Diana Dors as Calico is unforgettable. She first appears from a rear view bending over for stretching exercises in shorts that might fit a twelve-year-old. The rear view is just the preliminary for what’s in store when Diana turns around and faces the camera, and this scene is set so that our reaction to finding this gorgeous girl in the dung heap of Rawborough is mirrored in Johnny.


It seems incongruous that Calico should be in such a drab little town as Rawborough. She landed there due to “romance” and now can’t wait to leave. Her ticket out appears to be Dave, Johnny’s nervous bookkeeping brother. As a bachelor, and an accountant at the town’s largest employer, he’s a good catch. A good catch, that is, if you plan on staying in Rawborough for the rest of your life, but Calico is the sort of girl who wants more. Dave showers Calico with expensive gifts he can’t afford, and in order to keep Calico interested, Dave’s been dipping into the payroll at work. With an audit coming up in a few days, he has to replace the money fast or face being imprisoned for embezzlement. Of course, Calico comes up with the brilliant idea of knocking off the payroll so that Dave doesn’t get caught and that the loot will fund their get-away to all the places she’s ever dreamed of.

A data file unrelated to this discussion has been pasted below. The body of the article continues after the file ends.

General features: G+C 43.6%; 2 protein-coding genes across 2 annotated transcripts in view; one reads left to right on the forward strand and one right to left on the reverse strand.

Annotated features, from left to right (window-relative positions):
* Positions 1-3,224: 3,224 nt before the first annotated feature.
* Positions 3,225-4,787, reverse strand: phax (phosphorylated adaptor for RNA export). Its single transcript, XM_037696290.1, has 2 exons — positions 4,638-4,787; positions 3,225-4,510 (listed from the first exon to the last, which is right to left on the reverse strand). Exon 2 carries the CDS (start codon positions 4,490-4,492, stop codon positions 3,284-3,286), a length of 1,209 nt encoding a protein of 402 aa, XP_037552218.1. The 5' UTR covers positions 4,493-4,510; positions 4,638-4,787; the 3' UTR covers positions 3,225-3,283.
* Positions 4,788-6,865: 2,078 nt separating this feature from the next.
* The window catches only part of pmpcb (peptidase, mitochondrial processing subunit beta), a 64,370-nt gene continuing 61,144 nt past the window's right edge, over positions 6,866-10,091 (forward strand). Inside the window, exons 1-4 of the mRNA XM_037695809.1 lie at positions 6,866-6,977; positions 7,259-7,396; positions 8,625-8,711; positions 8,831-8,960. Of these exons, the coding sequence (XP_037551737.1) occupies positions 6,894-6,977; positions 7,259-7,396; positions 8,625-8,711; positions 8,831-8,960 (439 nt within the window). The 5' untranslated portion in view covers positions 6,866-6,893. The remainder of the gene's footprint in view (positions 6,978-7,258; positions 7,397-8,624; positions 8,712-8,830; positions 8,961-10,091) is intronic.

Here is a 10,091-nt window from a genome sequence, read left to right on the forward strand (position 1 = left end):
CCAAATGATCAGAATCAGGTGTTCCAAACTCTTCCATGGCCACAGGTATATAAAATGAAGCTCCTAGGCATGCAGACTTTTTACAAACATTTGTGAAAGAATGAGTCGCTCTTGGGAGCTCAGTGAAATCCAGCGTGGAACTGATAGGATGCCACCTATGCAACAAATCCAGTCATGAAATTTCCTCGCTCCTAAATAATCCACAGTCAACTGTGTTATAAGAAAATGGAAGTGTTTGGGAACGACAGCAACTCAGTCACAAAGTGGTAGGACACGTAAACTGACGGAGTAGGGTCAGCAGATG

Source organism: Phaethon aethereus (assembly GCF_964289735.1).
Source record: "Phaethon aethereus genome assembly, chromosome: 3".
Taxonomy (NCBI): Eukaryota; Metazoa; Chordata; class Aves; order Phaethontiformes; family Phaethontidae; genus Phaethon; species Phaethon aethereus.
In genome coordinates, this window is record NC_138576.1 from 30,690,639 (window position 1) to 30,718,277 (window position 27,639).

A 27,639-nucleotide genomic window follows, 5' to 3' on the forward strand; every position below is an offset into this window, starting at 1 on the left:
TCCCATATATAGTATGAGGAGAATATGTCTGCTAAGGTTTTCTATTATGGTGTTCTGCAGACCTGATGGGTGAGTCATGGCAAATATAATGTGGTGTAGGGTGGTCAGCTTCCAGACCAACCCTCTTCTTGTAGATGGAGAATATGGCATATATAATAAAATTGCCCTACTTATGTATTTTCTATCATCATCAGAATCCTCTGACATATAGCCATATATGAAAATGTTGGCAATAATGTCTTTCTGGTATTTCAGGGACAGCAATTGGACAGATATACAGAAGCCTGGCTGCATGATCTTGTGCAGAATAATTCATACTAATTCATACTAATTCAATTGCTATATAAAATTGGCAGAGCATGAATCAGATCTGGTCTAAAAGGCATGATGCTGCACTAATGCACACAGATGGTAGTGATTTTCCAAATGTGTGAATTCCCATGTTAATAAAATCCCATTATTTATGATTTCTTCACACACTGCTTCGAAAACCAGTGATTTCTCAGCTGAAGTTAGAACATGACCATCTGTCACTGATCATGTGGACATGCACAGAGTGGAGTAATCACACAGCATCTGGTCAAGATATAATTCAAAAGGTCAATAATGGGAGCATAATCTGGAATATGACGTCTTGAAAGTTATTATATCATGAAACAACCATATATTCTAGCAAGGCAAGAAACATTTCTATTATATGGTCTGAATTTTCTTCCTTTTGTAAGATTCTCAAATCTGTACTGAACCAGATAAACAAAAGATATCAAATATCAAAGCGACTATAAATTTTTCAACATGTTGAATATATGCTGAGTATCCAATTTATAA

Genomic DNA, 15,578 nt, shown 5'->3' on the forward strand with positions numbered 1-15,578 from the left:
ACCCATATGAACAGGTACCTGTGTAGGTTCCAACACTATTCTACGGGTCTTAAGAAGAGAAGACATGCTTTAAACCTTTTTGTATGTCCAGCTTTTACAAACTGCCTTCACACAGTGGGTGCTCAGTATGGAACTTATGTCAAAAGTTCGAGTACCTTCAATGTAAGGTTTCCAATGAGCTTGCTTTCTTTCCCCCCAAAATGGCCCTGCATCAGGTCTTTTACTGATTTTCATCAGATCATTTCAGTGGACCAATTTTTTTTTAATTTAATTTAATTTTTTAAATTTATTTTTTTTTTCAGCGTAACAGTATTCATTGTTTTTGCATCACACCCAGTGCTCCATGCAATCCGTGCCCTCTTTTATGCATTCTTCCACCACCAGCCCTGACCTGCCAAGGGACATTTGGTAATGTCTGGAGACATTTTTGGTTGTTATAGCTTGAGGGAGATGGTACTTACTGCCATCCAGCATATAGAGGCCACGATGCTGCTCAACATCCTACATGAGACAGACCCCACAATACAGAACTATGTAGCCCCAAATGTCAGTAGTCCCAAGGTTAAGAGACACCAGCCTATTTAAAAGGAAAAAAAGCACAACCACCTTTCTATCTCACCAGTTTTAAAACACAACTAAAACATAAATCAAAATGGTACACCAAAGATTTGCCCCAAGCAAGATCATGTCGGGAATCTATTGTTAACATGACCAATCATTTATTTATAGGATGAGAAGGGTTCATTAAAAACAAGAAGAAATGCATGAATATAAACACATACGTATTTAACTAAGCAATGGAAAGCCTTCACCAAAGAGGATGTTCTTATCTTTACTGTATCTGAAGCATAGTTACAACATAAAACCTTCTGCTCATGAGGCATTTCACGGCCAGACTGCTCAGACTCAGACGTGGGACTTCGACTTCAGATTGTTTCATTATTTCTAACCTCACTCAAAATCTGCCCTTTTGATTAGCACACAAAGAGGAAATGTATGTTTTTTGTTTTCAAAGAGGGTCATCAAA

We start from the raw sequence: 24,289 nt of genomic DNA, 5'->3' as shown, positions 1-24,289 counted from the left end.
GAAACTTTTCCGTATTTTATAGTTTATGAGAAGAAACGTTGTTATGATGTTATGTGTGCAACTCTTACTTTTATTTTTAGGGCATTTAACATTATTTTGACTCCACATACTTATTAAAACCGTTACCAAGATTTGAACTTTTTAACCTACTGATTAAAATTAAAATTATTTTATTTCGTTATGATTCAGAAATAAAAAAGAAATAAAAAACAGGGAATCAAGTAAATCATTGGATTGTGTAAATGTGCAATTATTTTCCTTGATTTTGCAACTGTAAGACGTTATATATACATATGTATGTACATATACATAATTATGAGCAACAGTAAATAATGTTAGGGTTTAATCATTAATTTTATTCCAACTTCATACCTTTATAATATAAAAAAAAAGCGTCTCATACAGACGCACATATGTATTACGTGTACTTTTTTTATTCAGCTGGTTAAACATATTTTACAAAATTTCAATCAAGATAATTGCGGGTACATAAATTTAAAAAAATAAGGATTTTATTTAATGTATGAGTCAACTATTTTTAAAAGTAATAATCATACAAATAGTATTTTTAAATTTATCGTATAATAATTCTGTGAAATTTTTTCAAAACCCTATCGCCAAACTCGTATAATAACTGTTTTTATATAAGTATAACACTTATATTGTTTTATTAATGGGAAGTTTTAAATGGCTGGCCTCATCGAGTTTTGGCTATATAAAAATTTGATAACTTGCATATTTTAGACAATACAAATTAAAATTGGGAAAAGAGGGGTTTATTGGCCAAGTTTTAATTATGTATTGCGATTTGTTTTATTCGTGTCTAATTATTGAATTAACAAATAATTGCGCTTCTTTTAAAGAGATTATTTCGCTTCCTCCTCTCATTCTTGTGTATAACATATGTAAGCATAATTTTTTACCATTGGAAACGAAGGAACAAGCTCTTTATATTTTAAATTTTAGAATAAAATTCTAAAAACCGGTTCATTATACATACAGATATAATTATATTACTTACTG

Johnny sniffs out that Dave has money problems, and before long he uncovers the robbery plan. Johnny, who spent his childhood keeping Dave out of trouble, realizes that the plan is flawed, and he thinks he can replace the money his brother embezzled with just one lucky day at the track….

Calico, of course, by setting up Dave as a gun-toting robber, has bet on the wrong pony. Dave might be capable of sneaking his hands in the till, but he lacks the courage for anything bold or violent. Johnny, on the other hand, enjoys taking chances, but although he’s a brazen risk-taker, he’s not an idiot. Johnny has Calico’s number from the moment he hears about her. But is this just how he views women in general? While Johnny mildly threatens Calico to treat his brother well, at one point he wallops her, and of course, she melts in his arms. What follows is one of the most flagrantly and tackily suggestive symbolic scenes of sex. No details, because that would spoil the fun, and it really does have to be seen to be believed.